Nobody is perfect, so we can all work on becoming better parents for our children by reflecting on these principles and trying to more fully encompass them in our lives.

For more information see:

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10 Basic Principles of Good Parenting – Part 4

mom dad with baby outsideThis is part four of 10 Basic Principles of Good Parenting post based on Laurence Steinberg’s book with the same title. Here are principles seven and eight with their major concepts also listed.

 7. Be consistent. “If your rules vary from day to day in an unpredictable fashion, or if you enforce them only intermittently, your child’s misbehavior is your fault, not his. Your most important disciplinary tool is consistency. Identify your non-negotiables. The more your authority is based on wisdom and not on power, the less your child will challenge it.”

  • “Consistency in your daily routines will breed consistency in your parenting.”
  • Have a united front as a couple especially when your child is young.
  • Figure out what your non-negotiables are then be flexible with the rules while being consistent.

8. Avoid harsh discipline. “Children who are hit or slapped are more prone to fighting with other children. They are more likely to be bullies and more likely to use aggression to solve disputes with others.”

  • Don’t be verbally abusive, don’t hit, slap, or beat your child. Learn to control your temper.
  • Disciplinary spanking should never leave more than a minute or two of redness and never any bruising. If corporal punishment is implemented, seek out expert advice on how to do so in a way that avoids negative side effects (see ACPeds handout Guidelines for Disciplinary Spanking and position statement Corporal Punishment: A Scientific Review of Its Use in Discipline).
  • The right way to punish includes…
    • Identifying the act that was wrong.
    • Describing the impact of the bad behavior.
    • Suggesting an appropriate alternative behavior.
    • Clearly stating what the punishment will be.
    • Stating your expectation that your child will do better next time.

For more information see:

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10 Basic Principles of Good Parenting – Part 3

daughter kissing momThe following is part three of 10 Basic Principles of Good Parenting post based on Laurence Steinberg’s book with the same title. Here are principles five and six with their major concepts listed.

5.  Establish and set rules. “If you don’t manage your child’s behavior when he is young, he will have a hard time learning how to manage himself when he is older and you aren’t around. Any time of the day or night, you should always be able to answer these three questions: Where is my child? Who is with my child? What is my child doing? The rules your child has learned from you are going to shape the rules he applies to himself.”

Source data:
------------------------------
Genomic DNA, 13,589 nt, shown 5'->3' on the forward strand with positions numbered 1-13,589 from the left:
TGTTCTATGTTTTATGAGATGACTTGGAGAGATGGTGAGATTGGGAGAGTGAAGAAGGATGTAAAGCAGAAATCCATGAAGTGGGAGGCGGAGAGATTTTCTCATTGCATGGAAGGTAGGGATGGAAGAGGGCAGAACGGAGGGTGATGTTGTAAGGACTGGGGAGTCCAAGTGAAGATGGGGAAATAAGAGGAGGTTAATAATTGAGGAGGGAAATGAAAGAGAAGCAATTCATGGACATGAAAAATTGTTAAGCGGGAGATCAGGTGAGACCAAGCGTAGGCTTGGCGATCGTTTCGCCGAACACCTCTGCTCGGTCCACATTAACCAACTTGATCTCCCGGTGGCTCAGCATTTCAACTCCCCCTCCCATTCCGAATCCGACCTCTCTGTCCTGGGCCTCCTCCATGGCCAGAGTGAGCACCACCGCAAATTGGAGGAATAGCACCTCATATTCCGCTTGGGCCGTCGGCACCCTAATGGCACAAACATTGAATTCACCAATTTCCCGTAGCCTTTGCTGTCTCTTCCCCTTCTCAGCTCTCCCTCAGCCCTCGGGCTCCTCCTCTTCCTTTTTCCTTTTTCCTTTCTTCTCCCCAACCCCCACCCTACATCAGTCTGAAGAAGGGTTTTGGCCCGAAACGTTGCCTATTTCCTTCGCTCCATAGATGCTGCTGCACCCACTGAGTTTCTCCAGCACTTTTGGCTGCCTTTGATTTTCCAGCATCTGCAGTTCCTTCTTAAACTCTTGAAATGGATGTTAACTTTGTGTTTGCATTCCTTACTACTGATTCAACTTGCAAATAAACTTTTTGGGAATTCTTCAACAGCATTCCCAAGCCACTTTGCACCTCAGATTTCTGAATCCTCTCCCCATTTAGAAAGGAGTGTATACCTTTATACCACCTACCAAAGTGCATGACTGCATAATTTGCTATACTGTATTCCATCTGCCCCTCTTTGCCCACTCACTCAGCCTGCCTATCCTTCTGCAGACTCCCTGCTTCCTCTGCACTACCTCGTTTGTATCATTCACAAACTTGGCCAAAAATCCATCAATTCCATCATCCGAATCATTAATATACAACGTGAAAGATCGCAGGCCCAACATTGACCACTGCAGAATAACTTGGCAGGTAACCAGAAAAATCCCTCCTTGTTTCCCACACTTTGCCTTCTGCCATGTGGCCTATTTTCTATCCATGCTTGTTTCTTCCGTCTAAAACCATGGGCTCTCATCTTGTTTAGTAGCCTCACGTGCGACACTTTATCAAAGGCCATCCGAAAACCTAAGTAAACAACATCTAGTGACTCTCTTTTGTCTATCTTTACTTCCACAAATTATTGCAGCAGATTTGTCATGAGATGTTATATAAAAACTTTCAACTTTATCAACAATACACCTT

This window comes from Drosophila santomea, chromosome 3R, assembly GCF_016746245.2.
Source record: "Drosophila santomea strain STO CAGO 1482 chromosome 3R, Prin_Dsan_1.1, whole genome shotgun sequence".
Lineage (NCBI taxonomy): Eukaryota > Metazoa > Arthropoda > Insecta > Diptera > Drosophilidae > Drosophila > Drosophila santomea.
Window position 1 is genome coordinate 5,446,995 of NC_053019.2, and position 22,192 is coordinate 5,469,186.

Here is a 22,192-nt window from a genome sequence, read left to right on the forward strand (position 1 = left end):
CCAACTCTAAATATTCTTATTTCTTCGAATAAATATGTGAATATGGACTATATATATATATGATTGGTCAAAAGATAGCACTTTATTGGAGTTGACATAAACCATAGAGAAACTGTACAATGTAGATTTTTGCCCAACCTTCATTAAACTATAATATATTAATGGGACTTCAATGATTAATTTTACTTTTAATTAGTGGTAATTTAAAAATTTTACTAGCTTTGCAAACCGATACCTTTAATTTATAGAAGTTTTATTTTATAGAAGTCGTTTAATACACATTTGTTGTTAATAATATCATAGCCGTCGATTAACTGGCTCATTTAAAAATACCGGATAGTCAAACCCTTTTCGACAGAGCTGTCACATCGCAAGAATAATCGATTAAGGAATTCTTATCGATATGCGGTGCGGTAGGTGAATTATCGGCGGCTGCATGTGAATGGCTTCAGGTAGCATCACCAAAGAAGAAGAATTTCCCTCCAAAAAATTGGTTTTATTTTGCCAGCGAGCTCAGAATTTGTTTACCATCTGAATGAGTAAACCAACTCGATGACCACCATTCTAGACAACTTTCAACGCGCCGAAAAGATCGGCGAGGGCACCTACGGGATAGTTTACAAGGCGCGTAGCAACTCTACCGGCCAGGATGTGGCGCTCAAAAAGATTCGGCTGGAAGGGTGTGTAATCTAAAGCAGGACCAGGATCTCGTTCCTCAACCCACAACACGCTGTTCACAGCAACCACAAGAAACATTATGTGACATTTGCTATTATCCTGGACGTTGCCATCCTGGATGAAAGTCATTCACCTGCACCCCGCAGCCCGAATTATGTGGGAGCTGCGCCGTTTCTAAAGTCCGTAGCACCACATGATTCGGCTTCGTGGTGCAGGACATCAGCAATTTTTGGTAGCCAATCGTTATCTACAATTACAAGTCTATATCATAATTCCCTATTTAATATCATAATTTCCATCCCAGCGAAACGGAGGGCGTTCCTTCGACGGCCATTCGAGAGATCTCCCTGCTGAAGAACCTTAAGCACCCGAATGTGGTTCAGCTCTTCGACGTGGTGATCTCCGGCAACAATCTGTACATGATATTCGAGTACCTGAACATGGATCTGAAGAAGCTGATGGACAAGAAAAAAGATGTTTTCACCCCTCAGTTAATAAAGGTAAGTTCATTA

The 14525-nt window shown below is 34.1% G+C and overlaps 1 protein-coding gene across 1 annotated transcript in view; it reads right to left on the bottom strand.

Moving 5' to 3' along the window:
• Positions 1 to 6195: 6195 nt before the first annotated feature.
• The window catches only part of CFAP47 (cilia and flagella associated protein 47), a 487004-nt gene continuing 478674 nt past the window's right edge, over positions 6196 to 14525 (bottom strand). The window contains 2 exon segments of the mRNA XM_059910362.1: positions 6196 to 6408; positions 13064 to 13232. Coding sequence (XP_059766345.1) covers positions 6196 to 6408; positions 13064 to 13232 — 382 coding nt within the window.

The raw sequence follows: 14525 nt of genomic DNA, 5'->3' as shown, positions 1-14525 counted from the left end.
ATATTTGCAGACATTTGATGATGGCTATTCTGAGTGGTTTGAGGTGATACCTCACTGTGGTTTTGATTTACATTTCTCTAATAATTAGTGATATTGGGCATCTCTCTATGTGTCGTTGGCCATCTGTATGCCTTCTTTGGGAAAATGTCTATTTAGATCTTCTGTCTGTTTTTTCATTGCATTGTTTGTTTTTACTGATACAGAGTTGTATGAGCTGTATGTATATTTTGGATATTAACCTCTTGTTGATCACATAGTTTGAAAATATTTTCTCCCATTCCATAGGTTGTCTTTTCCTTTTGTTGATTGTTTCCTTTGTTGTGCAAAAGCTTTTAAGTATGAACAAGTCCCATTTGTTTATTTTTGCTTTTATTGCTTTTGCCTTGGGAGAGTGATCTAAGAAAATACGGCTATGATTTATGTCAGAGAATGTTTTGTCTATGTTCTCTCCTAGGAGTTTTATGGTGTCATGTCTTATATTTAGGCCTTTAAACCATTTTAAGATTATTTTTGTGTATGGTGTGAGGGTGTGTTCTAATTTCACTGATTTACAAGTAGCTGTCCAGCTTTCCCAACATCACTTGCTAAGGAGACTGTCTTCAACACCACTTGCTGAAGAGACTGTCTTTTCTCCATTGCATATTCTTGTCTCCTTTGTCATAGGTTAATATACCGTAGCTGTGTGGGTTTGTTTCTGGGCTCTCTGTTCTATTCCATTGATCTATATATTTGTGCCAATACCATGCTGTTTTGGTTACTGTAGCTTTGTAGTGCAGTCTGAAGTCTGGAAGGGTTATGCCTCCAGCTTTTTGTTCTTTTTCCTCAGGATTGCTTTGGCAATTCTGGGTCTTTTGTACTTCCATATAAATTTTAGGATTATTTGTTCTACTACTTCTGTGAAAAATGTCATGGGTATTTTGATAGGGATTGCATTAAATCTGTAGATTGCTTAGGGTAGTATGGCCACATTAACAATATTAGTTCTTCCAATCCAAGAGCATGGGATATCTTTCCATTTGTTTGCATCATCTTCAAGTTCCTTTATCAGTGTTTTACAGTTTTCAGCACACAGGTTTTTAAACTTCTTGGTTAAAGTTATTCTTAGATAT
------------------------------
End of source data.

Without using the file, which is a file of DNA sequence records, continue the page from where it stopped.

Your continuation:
• All children need structure in their lives and the best way to do this is to establish clear rules and limits.
  • Make sure to establish rules that “make sense, that are appropriate to your child’s age, and that are flexible enough to change as your child matures.”
  • Be firm in making your children keep the rules that have been appropriately set.
  • When children disagree about the rules, the best option, when appropriate, is to come up with a new rule with your child that satisfies both of you.

6.  Foster your child’s independence. “Setting limits helps your child develop a sense of self-control. Encouraging independence helps her develop a sense of self-direction. To be successful in life, she’s going to need both. Accepting that it is normal for children to push for autonomy is absolutely key to effective parenting. Many parents mistakenly equate their child’s independence with rebelliousness or disobedience. Children push for independence because it is part of human nature to want to feel in control rather than to feel controlled by someone else.”

  • When allowing autonomy remember to pick the battles that really matter, limit your child’s options to ones that you approve of, praise the decisions your child makes, help your child think through decisions, and let them learn from their mistakes.
  • Toddlers and early adolescents go through stages where they argue about wanting more autonomy. To cope with this, it is best to allow them more autonomy, by following the guidelines above, to help them feel more independent.
  • Give your child psychological space; don’t “constantly hover” and undermine their sense of self-confidence.
  • When children request to do something out of the ordinary, keep this principle in mind, “protect when you must, but permit when you can.”

For more information see:

Steinberg, L. D. (2005). The ten basic principles of good parenting New York : Simon & Schuster Paperbacks, 2005, c2004; 1st Simon & Schuster Paperbacks ed.